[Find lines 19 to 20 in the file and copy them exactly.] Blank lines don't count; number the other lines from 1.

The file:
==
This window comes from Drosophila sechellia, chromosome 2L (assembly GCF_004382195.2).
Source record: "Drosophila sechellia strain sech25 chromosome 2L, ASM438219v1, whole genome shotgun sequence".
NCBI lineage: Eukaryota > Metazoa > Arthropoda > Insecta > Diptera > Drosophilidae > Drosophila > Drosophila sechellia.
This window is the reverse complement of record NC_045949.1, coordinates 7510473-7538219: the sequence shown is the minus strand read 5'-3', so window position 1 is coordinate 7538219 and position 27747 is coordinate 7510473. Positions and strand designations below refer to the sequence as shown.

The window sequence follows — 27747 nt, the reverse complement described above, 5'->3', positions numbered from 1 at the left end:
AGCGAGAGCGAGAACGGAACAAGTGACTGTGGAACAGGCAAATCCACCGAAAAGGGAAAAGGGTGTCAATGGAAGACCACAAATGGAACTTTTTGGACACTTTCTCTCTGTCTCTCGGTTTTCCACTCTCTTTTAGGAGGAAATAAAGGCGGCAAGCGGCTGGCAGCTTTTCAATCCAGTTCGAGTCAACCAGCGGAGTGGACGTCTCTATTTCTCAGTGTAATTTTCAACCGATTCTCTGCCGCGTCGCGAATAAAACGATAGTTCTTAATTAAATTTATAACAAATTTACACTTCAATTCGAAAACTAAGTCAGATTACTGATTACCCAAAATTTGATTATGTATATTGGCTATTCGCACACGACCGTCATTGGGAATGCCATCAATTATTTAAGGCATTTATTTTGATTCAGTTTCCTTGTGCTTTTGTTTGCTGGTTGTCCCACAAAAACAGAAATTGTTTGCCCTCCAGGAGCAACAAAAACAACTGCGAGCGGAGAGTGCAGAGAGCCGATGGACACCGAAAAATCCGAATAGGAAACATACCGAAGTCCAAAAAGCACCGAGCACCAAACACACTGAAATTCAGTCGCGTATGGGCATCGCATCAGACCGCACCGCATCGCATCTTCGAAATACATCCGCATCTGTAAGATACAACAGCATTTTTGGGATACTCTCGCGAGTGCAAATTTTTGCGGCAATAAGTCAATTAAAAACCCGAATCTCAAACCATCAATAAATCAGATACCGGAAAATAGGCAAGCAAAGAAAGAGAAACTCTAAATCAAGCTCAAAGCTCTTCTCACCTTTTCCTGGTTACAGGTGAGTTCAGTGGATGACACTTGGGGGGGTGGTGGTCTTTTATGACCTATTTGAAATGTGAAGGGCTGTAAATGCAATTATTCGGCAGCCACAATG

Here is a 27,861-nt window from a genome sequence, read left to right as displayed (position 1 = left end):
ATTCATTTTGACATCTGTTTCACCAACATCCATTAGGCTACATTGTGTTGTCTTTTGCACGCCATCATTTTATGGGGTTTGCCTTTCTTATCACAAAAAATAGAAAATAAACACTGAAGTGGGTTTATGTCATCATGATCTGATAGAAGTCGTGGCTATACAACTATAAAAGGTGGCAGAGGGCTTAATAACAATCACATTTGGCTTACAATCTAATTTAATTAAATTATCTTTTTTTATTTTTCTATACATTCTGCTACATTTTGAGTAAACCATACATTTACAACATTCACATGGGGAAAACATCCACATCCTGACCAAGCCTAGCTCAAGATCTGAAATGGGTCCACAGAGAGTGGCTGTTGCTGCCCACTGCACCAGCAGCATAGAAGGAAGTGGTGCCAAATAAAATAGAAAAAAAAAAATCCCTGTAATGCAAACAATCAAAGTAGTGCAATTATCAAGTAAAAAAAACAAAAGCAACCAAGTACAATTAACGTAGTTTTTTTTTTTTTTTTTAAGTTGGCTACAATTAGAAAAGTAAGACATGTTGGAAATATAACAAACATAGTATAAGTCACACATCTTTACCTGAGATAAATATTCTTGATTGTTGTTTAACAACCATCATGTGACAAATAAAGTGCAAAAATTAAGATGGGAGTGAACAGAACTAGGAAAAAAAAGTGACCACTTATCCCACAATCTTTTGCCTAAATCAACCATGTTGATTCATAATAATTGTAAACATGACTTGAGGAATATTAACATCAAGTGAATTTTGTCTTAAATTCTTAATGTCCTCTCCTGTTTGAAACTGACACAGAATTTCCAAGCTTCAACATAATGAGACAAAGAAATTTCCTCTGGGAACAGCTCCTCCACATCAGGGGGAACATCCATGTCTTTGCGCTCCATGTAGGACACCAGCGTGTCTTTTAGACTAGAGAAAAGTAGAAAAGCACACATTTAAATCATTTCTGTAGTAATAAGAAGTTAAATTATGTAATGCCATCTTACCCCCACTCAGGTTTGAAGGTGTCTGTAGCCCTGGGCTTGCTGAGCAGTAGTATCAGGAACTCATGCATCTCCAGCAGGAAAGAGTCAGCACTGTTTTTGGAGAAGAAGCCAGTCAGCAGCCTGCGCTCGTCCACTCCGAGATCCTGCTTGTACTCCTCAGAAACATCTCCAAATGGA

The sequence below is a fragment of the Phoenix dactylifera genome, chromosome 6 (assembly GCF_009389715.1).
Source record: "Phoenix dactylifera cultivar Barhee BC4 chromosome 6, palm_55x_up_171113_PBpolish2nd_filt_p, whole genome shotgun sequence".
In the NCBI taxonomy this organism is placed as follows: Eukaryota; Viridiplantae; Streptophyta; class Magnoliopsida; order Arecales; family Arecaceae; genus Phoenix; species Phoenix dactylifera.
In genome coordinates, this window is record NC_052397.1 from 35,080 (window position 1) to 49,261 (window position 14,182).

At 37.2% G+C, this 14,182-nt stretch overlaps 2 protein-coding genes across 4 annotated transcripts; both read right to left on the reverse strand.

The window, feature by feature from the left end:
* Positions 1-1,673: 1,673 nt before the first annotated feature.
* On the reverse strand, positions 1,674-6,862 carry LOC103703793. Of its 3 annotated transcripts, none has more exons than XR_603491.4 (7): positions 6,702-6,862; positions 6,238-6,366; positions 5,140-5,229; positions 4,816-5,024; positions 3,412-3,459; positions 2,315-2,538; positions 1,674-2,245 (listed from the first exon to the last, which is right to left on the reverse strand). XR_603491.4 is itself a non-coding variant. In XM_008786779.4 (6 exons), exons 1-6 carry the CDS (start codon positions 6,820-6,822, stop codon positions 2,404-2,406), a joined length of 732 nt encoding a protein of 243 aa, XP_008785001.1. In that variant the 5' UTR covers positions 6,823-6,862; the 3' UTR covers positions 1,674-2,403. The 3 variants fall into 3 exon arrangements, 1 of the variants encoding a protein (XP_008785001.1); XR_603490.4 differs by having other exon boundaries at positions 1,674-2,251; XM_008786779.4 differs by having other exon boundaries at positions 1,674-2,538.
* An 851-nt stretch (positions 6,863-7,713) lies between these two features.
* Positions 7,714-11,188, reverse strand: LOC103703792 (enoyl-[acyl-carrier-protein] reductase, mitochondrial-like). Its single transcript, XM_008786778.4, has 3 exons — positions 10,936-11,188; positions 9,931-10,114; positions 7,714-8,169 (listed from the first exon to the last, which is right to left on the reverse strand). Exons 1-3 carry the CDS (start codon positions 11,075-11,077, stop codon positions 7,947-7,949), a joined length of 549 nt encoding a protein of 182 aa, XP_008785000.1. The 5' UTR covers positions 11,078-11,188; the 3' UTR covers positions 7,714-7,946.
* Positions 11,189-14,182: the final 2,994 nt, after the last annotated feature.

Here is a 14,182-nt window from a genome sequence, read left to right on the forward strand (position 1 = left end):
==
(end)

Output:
* Positions 11,189-14,182: the final 2,994 nt, after the last annotated feature.

Here is a 14,182-nt window from a genome sequence, read left to right on the forward strand (position 1 = left end):